6 Fun Facts About Owls in Pop Culture

Whether it's in video games, TV, or books, these beloved birds are everywhere.

Once you start looking around, owls are everywhere, especially in pop culture! Boot up a video game and it’s possible you’ll find an owl or two. In the Legend of Zelda: Ocarina of Time, a wise owl helps the hero find his way through Hyrule, and players of Pokemon can catch all sorts of bird Pokemon, including ones that look suspiciously like owls! Owls also pop up in commercials, as mascots, and in children’s books and TV shows. We rounded up some of our favorite owls in pop culture to share some fun facts about them.

Owls in Pop Culture:

  1. Wizards and witches in J.K. Rowling’s seven-book Harry Potter series use owls to deliver their mail. The author says her interest in owls began when her mother made her an owl toy when she was 6 or 7.
  2. In the Pokemon game franchise, players are encouraged to catch and train all 801 of the titular fantasy creatures, many of which are based on real-life animals, such as dogs, cats, fish and even owls. Hoothoot, Noctowl and Rowlet are three Pokemon inspired by the bird.
  3. Mr. Owl informed TV viewers it only took three licks to get to the center of a Tootsie Pop before biting into it himself, but Purdue University engineering students built a licking machine to calculate an average of 364 licks to the center.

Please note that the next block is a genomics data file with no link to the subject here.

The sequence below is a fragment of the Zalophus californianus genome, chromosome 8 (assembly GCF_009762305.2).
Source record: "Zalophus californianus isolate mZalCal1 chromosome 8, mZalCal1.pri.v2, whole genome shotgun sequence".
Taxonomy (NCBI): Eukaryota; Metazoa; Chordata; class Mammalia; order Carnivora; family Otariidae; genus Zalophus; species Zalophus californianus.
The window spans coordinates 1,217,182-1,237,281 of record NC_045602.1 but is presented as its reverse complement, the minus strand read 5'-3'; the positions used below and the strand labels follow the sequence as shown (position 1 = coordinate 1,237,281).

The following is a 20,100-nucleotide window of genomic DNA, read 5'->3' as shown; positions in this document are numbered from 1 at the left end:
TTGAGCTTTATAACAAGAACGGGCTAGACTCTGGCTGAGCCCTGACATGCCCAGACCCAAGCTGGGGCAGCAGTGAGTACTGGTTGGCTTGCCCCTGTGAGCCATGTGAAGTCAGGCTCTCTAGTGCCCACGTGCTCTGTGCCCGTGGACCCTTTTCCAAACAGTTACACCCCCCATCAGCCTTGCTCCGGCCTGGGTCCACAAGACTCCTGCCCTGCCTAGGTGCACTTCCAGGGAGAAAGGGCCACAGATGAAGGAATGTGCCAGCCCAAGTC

4. Woodsy Owl, the U.S. Forest Service mascot, has encouraged children to protect the environment for almost four decades. One of the classic mottos is “Give a hoot, don’t pollute!”
  5. Besides Pooh himself, Owl and Rabbit are the only two characters from Winnie-the-Pooh based on real animals. The others were inspired by the author’s son’s stuffed animals.
  6. X the blue-feathered owl appeared in the first episode of Mister Rogers’ Neighborhood in 1968. He’s known for his admiration of Benjamin Franklin, even going so far as to occasionally dress up as the Founding Father.

Kaitlin Stainbrook
Kaitlin Stainbrook has been writing about birding and gardening for nearly a decade. As the associate editor of Birds & Blooms magazine, she wrote and edited articles across a wide range of topics from houseplants to hummingbirds. She's worked closely with top birding and gardening experts and continues to learn everything she can about the natural world around us.